Molecular epidemiological investigations of plague in Eastern Province of Zambia

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Background: Plague is a flea-borne zoonotic and invasive disease caused by a gram negative coccobacillus bacterium called Yersinia pestis. Plague has caused three devastating pandemics globally namely: the Justinian, Black Death and Oriental plague. The disease in the Eastern Province of Zambia has been reported in Nyimba and Sinda Districts in the past 15 years. The aim of this study was to investigate the molecular epidemiology of plague in the two affected districts. Polymerase Chain Reaction (PCR), targeting Plasminogen activator gene (pla gene) of Y. pestis, was performed on suspected human bubo aspirates (n = 7), rodents (n = 216), shrews (n = 27) and fleas (n = 1494). Of these, one positive sample from each source or host was subjected to sequencing followed by phylogenetic analysis. Results: The plasminogen activator gene (pla gene) of Y. pestis was detected in 42.8% bubo aspirates, 6.9% rodents, 3.7% shrew and 0.8% fleas. The fleas were from pigs (n = 4), goats (n = 5) and rodents (n = 3). The sequencing and phylogenetic analysis suggested that the pla gene of Y. pestis in Nyimba and Sinda was similar and the isolates demonstrated a high degree of evolutionary relationship with Antiqua strains from the Republic of Congo and Kenya. Conclusion: It can be concluded that pla gene of Y. pestis was present in various hosts in the two districts and the strains circulating in each district were similar and resembles those in the Republic of Congo and Kenya.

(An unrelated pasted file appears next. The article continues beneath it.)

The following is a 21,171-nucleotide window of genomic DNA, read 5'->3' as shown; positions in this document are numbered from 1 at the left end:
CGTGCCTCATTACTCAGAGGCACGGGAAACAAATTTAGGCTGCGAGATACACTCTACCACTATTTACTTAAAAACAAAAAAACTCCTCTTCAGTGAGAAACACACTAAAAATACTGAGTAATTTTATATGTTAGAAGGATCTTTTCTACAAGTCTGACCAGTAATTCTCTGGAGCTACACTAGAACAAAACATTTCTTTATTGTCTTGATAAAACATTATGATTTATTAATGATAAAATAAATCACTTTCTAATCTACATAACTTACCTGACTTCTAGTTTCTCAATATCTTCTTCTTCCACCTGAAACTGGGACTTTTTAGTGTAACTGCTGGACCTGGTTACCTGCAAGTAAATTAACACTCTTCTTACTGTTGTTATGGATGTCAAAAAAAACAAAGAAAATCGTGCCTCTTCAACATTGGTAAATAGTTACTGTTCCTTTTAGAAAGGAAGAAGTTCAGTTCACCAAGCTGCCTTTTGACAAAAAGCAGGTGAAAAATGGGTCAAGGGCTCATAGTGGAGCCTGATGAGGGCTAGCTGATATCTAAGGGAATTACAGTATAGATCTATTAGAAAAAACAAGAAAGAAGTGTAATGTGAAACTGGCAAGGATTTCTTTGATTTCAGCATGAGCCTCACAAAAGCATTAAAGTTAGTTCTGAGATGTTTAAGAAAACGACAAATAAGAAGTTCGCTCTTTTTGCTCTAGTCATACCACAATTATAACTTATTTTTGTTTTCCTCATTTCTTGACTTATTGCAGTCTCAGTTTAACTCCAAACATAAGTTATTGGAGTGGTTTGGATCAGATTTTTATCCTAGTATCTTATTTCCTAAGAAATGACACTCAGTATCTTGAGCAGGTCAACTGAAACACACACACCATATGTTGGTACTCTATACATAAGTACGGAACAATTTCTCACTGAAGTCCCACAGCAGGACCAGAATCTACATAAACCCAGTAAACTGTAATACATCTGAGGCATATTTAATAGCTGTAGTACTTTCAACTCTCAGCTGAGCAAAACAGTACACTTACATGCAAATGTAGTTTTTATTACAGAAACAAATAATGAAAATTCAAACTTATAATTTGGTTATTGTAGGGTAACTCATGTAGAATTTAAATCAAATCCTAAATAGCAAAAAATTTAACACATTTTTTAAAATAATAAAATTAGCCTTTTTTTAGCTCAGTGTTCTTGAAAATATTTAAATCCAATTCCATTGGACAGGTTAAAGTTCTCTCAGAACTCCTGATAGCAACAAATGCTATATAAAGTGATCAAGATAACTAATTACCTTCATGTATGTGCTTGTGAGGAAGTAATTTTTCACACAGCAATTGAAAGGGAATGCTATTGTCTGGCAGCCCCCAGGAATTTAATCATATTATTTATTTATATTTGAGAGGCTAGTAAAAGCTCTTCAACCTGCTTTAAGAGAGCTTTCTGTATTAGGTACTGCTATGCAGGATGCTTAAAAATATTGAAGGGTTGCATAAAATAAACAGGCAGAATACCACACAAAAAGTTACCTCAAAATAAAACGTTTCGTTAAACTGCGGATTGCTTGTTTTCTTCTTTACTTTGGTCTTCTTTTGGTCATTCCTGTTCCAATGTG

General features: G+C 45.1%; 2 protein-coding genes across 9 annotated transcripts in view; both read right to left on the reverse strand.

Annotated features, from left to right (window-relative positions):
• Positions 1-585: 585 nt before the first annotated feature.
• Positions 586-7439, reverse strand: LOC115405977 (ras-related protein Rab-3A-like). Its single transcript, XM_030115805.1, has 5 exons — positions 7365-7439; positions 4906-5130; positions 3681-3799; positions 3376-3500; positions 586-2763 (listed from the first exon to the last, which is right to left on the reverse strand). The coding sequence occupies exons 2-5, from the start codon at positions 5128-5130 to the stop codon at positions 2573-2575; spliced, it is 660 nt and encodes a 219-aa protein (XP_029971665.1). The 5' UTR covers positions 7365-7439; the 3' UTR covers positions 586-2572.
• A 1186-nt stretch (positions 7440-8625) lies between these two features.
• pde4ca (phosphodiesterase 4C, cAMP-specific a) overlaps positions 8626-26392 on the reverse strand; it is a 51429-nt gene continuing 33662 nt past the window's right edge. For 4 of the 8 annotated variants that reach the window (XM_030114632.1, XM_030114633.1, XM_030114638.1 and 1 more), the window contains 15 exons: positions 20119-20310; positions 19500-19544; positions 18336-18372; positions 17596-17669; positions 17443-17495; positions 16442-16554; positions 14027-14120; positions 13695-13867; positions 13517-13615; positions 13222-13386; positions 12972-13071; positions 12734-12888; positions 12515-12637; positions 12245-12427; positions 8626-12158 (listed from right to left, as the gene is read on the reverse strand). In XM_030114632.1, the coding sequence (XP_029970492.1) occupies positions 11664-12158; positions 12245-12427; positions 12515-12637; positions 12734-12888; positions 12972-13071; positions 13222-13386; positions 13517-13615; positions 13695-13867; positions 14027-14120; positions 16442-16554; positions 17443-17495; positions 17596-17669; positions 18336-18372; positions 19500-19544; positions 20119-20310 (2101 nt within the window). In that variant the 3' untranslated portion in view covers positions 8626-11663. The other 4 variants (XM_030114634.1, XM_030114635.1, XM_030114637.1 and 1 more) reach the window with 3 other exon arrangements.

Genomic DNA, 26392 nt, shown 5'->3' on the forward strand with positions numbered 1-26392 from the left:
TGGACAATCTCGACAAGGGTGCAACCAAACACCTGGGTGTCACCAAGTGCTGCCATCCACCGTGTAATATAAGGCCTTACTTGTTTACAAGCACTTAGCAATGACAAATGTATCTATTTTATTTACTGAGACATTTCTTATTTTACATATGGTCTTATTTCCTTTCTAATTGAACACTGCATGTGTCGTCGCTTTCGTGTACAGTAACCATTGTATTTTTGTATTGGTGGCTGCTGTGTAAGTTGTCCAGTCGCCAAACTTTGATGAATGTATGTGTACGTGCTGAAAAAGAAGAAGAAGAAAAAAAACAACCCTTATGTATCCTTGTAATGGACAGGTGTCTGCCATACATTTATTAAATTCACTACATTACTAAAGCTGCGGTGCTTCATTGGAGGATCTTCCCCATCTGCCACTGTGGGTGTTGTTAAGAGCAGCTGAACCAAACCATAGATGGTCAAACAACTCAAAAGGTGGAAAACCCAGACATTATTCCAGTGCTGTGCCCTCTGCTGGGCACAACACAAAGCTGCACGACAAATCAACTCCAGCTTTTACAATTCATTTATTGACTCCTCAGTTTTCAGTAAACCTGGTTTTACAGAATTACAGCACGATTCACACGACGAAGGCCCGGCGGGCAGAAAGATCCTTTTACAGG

Nyirenda, S. S., Hang’ombe, B. M., Simulundu, E., Mulenga, E., Moonga, L., Machang’u, R. S., … Kilonzo, B. S. (2018). Molecular epidemiological investigations of plague in Eastern Province of Zambia. BMC Microbiology, 18(1).

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